Berger, by the way, was nine shots back entering the final round.

That was the year Ian Poulter took a share of lead into Sunday, hit five balls in the water and still finished just a shot out of the playoff.

Last year, Rickie Fowler made four bogeys and a double bogey in the final round and still won by four shots.

List will have a heavyweight playing alongside him in the final pairing, with 24-year-old Justin Thomas looking to claim his eighth PGA Tour title. Thomas was last season’s PGA Tour Player of the Year.

List has never held a 54-hole lead in a PGA Tour event.

“You guys build up certain players,” List said. “I know I'll be an underdog going against Justin Thomas and guys like that, which is fine.”

There is some inspiration for List in what Ted Potter Jr. did two weeks at the AT&T Pebble Beach Pro-Am. Potter, largely unknown even though he already had a PGA Tour title to his credit, held off stars Dustin Johnson, Phil Mickelson and Jason Day in the final round to win. 

Thomas earned the right to play alongside List in the final pairing Sunday with his 65, which equaled the low round of the tournament.

Thomas makes his home in nearby Jupiter and knows the punishment the Champion Course can dish out.

“It's a difficult course,” Thomas said. “If you let it get to you, it can be frustrating, but if you go into it understanding and realizing it's difficult, you just kind of embrace it and deal with it.”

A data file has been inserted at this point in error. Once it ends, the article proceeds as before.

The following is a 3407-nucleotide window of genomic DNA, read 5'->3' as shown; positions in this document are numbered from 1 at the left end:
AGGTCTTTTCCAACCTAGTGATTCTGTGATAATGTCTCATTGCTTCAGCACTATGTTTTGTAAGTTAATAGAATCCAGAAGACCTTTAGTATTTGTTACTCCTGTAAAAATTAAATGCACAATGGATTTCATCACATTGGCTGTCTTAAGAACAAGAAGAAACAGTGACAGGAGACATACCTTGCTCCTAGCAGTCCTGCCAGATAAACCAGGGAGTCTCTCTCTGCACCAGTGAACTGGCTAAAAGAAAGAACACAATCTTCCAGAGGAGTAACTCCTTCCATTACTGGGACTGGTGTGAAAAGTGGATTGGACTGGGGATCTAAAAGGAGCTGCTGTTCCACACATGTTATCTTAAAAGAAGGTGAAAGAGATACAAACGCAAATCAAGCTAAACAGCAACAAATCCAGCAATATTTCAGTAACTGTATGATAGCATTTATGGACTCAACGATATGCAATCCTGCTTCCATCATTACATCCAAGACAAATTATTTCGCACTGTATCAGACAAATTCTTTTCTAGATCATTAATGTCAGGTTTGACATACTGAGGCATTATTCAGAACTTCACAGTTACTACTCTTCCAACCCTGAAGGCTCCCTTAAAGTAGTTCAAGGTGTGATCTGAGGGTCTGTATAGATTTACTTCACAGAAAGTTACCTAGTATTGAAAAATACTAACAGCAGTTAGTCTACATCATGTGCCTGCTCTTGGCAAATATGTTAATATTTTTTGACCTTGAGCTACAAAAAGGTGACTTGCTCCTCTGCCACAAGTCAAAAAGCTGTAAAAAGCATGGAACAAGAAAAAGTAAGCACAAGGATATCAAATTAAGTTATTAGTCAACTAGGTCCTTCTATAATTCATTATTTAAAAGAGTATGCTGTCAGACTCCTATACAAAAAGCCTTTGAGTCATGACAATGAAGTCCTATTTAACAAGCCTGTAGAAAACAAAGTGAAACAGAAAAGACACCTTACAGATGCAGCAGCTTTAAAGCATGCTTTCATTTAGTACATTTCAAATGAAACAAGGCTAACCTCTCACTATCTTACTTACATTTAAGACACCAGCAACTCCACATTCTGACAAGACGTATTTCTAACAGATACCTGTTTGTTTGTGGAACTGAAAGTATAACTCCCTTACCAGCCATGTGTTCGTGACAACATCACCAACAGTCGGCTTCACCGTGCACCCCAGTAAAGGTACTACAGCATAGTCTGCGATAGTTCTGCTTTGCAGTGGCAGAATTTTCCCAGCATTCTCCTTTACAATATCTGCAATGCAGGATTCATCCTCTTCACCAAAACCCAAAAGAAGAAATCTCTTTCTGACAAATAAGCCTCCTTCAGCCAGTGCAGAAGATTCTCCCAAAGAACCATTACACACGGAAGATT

Thomas played the Bear Trap’s trio of daunting holes (Nos. 15-17) in 2 under on Saturday. He birdied the 15th and 17th holes.

Fleetwood got in contention Saturday with a pair of eagles. He’s a four-time European Tour winner.

“I would love to get my first win on the PGA Tour this week,” he said. “It’s just great to be out here. It's great to be playing on courses like this that are such a test of every part of your game.”

Alex Noren, a nine-time European Tour winner, is also seeking his first PGA Tour title. He is three shots back. He lost in a playoff to Day at the Farmers Insurance Open last month.

Though this is just Noren’s second start at the Honda Classic, he knows how wildly momentum can swing on the Champion Course. He shot 65 Saturday after shooting 75 on Friday.

“I’m a few back, but anything can happen,” Noren said.

That’s the theme around here.

Getty Images

Thomas: Winning hometown Honda would 'mean a lot'

By Ryan LavnerFebruary 24, 2018, 11:53 pm

PALM BEACH GARDENS, Fla. – Justin Thomas is trying to join Rickie Fowler as a winner of his hometown event.

Thomas will play in the final group alongside Luke List on Sunday at the Honda Classic after matching the low round of the week with a 5-under 65. He is at 6-under 204, one shot back of List.

The reigning PGA Tour Player of the Year is one of several residents of nearby Jupiter. After Fowler won last year, Thomas (who missed the cut) returned to the course to congratulate his neighbor on his fourth Tour title.

“I hope I give him the opportunity or the choice to come back,” Thomas said. “But I’ve got a lot of golf in front of me before I worry about him coming here.”


Full-field scores from the Honda Classic

Honda Classic: Articles, photos and videos


More important to Thomas, however, is winning this event, which is played at PGA National, one of the most difficult non-major courses on Tour.